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Want the Promotion? Be "More Indian"


Most employees would appreciate some advice when passed over for a promotion. How can I improve? What were the decision makers looking for? But when an employee was told to “be more Indian,” the court found the message to be clearly discriminatory.

A case of national origin stereotyping

In the recent Seventh Circuit case Hussain v. Federal Express Corp., a FedEx operations manager got some advice she was not expecting after she was turned down for a promotion. Shabi Hussain applied for a promotion to the senior manager position after working for the company for 15 years. She participated in an interview process along with several other applicants. According to FedEx, the hiring panel came up with “consensus scores” based on performance appraisal rankings, interpersonal skills, their own observations, and “fit” with other senior managers. Hussain was ranked third after the interview process. The man who received the promotion had significantly lower performance rankings than she did.

Feedback expressed national origin bias

The hiring manager invited the employees who were not selected for the position to obtain feedback so they could improve. Hussain accepted the invitation and was told, among other things, that she was too emotional, had inappropriate facial expressions and needed to “be more Indian.” Hussain, who is South Asian Indian, replied “I am Indian,” and the manager responded that she needed to “be more like an American Indian”—“stoic” and “expressionless.”

Internal complaint did not resolve the issue

After making an internal complaint about the manager’s comments, FedEx simply admonished him for his “lack of sensitivity.” FedEx went further to suggest to Hussain that she could “improve her interpersonal skills.” As a result, Hussain filed a Title VII discrimination lawsuit. The trial court initially dismissed her claims, finding that she was not qualified for the position because her interview score was lower than the person who was chosen.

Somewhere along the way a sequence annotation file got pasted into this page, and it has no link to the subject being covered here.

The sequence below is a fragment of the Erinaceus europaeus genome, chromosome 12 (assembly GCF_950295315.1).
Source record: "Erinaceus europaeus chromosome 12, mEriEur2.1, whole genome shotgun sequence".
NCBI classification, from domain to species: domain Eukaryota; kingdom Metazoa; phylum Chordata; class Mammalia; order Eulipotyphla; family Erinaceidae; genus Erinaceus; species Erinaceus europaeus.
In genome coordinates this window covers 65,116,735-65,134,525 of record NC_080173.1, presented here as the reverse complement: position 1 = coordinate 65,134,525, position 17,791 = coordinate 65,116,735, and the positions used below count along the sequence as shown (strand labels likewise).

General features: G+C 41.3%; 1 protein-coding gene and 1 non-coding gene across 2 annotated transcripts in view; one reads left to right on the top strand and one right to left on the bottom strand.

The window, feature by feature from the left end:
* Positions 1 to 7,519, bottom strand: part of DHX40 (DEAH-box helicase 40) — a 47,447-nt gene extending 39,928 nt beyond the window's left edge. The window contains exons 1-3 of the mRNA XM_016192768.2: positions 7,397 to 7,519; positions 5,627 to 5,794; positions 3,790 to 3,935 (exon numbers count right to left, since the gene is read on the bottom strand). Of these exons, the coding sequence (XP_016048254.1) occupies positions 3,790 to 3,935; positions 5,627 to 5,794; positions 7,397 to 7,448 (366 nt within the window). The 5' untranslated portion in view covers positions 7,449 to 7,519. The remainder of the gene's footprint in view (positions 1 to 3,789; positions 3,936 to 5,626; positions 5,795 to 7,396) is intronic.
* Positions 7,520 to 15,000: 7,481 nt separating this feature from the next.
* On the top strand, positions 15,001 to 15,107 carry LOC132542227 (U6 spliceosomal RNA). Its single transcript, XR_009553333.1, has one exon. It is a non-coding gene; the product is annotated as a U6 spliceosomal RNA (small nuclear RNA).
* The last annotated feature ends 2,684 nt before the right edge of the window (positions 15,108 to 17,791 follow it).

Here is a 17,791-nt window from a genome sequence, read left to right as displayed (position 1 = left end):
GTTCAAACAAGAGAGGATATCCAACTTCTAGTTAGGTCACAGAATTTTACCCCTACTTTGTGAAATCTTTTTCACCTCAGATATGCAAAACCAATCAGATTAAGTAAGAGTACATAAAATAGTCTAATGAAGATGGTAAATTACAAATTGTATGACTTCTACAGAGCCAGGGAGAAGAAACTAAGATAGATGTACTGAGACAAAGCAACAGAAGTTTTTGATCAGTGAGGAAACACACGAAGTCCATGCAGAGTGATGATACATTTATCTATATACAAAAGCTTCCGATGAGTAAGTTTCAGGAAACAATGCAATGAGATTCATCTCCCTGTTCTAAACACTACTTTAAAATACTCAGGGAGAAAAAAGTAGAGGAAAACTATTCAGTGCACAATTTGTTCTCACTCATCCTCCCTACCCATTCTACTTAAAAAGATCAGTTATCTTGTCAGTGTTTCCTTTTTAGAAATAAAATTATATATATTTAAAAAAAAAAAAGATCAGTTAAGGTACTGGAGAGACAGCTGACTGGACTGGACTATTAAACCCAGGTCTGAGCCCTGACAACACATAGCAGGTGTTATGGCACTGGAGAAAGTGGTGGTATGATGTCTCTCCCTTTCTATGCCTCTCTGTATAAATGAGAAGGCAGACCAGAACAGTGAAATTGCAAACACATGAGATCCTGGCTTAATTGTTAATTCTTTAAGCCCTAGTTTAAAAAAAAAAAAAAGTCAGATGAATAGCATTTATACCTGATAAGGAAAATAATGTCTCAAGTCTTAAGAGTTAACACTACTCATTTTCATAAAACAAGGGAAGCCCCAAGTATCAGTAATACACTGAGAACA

The Seventh Circuit finds sufficient evidence of discriminatory bias

The Seventh Circuit disagreed with the trial court, finding there was indeed sufficient evidence that the decision to deny Hussain the promotion was motivated by national origin discrimination. Regardless of whether the hiring manager’s comments

referred to South Asian Indian or American Indian, they still constituted national origin stereotyping.

Possible interpretations of the biased comments

According to the decision of the Seventh Circuit, the hiring manager’s comments that Hussain should become “more Indian” or more “stoic like an American Indian” could reasonably be interpreted in two ways. A jury could find that in order to be promoted, Hussain needed to embody a trait stereotypically associated with a national origin (i.e., American Indian), which was different from hers. A jury could also find that the hiring manager wanted Hussain to reflect stereotypical features he envisioned in a person of Indian descent. Either way, the court found it to be evidence of impermissible bias, indicating that it was “hard to imagine a blunter application of national-origin stereotyping” than his advice to “be more Indian.”

If you feel you have been the victim of discrimination or retaliation, or if you have any questions regarding your employment rights, please contact Michel | King , either online or by calling us at (205) 265-1880.

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